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Rocky Road Recipe:

1 pound (450 grams) semi sweet or bittersweet chocolate (divided)

4 cups (180 grams) miniature store bought marshmallows or homemade marshmallows, cut into bite-sized pieces

1 1/2 cups (160 grams) salted or unsalted peanuts (you can also use pecans, almonds, hazelnuts, pistachios, or walnuts or a combination hereof)

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Rocky Road: Have ready a lightly buttered or a parchment paper-lined baking sheet.

In a heatproof bowl, placed over a saucepan of simmering water, melt 3/4 pound (340 grams) of the chocolate that has been coarsely chopped.

Once melted, remove from the heat and check to see that the temperature of the chocolate is between 115-119 degrees F (46-48 degrees C). Once at that temperature, gradually add the remaining 1/4 pound (115 grams) of finely chopped chocolate, stirring with a rubber spatula or wooden spoon, until a chocolate thermometer inserted about a 1/2 inch (1 cm) into the chocolate registers 90 degrees F (32 degrees C). (You may not use all the chocolate.) Then quickly (as the chocolate sets very fast) stir the marshmallows and peanuts into the tempered chocolate and stir just until they are completely coated with chocolate. Immediately spread the rocky road onto the baking sheet. Let the Rocky Road sit at room temperature (or place in the refrigerator) until firm and then cut into pieces.

Rocky Road can be stored, in an airtight container, at room temperature for about a week or it can be stored in the refrigerator for about two weeks.

Makes about 1 1/2 pounds (675 grams) Rocky Road. Preparation time 1 hour.

Note: You can make this recipe for Rocky Road without tempering the chocolate. Simply melt the full 1 pound (450 grams) of semi sweet chocolate in a heatproof bowl placed over a saucepan of simmering water. Once melted, remove from heat and fold in the marshmallows and peanuts. Spread on a parchment lined baking sheet and place in the refrigerator until set. Cut into pieces and store the Rocky Road in the refrigerator for up to a week.


If I was going to be stranded on a desert island, and could take only one candy, Rocky Road would be my choice. I know that Rocky Road can mean different things to different people, depending on where you live, but for me it's white chunks of soft and spongy marshmallows together with crunchy nuts, all covered in a rich dark chocolate.

When I make Rocky Road I like to temper the chocolate and use homemade marshmallows. I know these two steps mean a little more work, but if you want an amazingly good Rocky Road, it's definitely worth it. So what is tempered chocolate and why do we need it for our Rocky Road? I will try to explain, not so much the science of it, but the process of making it. First, when you buy good dark chocolate have you noticed that it is nice and shiny, dry to the touch, with a hard and brittle surface which "snaps" when you break it? This is what is called "tempered" chocolate and, unfortunately, once chocolate is melted it loses these characteristics. While it is still great tasting, and you can use this melted chocolate for making Rocky Road, it won't have that lovely shine and brittle dry texture. Instead, if stored at room temperature, it will look dull and, with time, gray streaks will appear (called bloom), and its' texture will be a slightly soft with an almost greasy feeling. So that is why once the chocolate has melted it needs to brought back to its tempered state, before adding the marshmallows and peanuts.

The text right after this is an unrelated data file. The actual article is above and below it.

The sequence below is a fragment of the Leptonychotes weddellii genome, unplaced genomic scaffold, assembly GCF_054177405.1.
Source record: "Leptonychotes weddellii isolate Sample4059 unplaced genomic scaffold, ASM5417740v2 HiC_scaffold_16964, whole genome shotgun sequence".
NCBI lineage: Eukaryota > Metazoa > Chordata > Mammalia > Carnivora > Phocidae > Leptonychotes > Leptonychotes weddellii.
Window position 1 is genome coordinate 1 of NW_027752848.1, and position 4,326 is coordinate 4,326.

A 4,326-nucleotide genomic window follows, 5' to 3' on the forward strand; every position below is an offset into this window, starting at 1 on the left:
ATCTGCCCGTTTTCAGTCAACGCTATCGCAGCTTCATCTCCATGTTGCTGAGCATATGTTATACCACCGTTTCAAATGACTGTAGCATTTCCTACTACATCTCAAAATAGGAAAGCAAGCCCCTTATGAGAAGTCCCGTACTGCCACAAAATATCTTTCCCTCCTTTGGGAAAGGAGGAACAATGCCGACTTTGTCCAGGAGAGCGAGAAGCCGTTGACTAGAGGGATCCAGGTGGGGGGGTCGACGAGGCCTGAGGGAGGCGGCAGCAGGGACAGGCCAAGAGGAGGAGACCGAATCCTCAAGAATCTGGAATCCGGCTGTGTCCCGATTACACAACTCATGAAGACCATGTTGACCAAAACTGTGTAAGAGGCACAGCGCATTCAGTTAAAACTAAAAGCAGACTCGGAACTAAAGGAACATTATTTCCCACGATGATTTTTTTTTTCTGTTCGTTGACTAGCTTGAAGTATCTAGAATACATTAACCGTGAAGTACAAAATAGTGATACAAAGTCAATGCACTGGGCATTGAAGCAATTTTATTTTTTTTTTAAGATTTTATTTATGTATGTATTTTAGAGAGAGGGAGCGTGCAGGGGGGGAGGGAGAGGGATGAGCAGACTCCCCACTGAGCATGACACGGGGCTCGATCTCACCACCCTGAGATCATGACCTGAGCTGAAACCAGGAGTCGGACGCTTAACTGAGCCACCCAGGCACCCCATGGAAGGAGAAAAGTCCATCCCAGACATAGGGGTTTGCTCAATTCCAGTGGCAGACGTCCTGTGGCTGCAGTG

To make this Rocky Road we are going to do what is called a quick two step "seed" temper. It's really not hard to do but you'll need a chocolate thermometer as a regular candy thermometer does not have a low enough temperature reading. Step One is to melt 3/4 pound (340 grams) of a good quality, semi sweet or bittersweet chocolate, and once the chocolate has melted and has reached a temperature of between 115 - 119 degrees F (46 - 48 degrees C) it's ready for the next step. Step Two is to cool the chocolate down to a temperature of between 89 - 91 degrees F (31 - 33 degrees C). This is done by gradually stirring into the melted chocolate the remaining 1/4 pound (115 grams) of finely chopped chocolate (this is called "seeding" because you are adding "seeds", or chopped chocolate, to the melted chocolate), using a rubber spatula or wooden spoon. Check the temperature often as you don't want the temperature to fall below the target temperature (and you may find you won't use all the finely chopped chocolate, or conversely, you may find you need to add extra chocolate). Finally, all that is left is to quickly fold in (because the tempered chocolate will not stay this temperature for long) the marshmallows and peanuts and spread onto a baking sheet.